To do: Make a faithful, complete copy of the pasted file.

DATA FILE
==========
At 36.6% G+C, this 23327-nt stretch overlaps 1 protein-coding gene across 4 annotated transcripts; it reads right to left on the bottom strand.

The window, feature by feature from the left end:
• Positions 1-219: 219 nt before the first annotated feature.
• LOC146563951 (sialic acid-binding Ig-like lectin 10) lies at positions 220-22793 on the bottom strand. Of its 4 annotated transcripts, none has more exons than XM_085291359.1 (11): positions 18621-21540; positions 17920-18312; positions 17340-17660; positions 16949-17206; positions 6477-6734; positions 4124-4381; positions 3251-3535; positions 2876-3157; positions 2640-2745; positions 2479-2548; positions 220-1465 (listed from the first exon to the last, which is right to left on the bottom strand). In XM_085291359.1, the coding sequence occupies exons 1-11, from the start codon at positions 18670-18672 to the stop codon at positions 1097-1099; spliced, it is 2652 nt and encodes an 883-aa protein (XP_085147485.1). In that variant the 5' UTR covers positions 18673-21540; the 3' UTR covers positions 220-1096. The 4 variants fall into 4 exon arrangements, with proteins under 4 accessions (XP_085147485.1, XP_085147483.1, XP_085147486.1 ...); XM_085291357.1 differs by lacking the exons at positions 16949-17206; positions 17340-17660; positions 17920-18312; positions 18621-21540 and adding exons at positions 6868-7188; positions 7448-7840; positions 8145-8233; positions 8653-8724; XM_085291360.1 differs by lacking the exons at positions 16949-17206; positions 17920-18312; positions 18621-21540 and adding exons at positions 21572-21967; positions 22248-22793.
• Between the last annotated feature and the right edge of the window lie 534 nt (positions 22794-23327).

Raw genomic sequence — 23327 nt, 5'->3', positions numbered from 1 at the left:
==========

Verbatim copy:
At 36.6% G+C, this 23327-nt stretch overlaps 1 protein-coding gene across 4 annotated transcripts; it reads right to left on the bottom strand.

The window, feature by feature from the left end:
• Positions 1-219: 219 nt before the first annotated feature.
• LOC146563951 (sialic acid-binding Ig-like lectin 10) lies at positions 220-22793 on the bottom strand. Of its 4 annotated transcripts, none has more exons than XM_085291359.1 (11): positions 18621-21540; positions 17920-18312; positions 17340-17660; positions 16949-17206; positions 6477-6734; positions 4124-4381; positions 3251-3535; positions 2876-3157; positions 2640-2745; positions 2479-2548; positions 220-1465 (listed from the first exon to the last, which is right to left on the bottom strand). In XM_085291359.1, the coding sequence occupies exons 1-11, from the start codon at positions 18670-18672 to the stop codon at positions 1097-1099; spliced, it is 2652 nt and encodes an 883-aa protein (XP_085147485.1). In that variant the 5' UTR covers positions 18673-21540; the 3' UTR covers positions 220-1096. The 4 variants fall into 4 exon arrangements, with proteins under 4 accessions (XP_085147485.1, XP_085147483.1, XP_085147486.1 ...); XM_085291357.1 differs by lacking the exons at positions 16949-17206; positions 17340-17660; positions 17920-18312; positions 18621-21540 and adding exons at positions 6868-7188; positions 7448-7840; positions 8145-8233; positions 8653-8724; XM_085291360.1 differs by lacking the exons at positions 16949-17206; positions 17920-18312; positions 18621-21540 and adding exons at positions 21572-21967; positions 22248-22793.
• Between the last annotated feature and the right edge of the window lie 534 nt (positions 22794-23327).

Raw genomic sequence — 23327 nt, 5'->3', positions numbered from 1 at the left: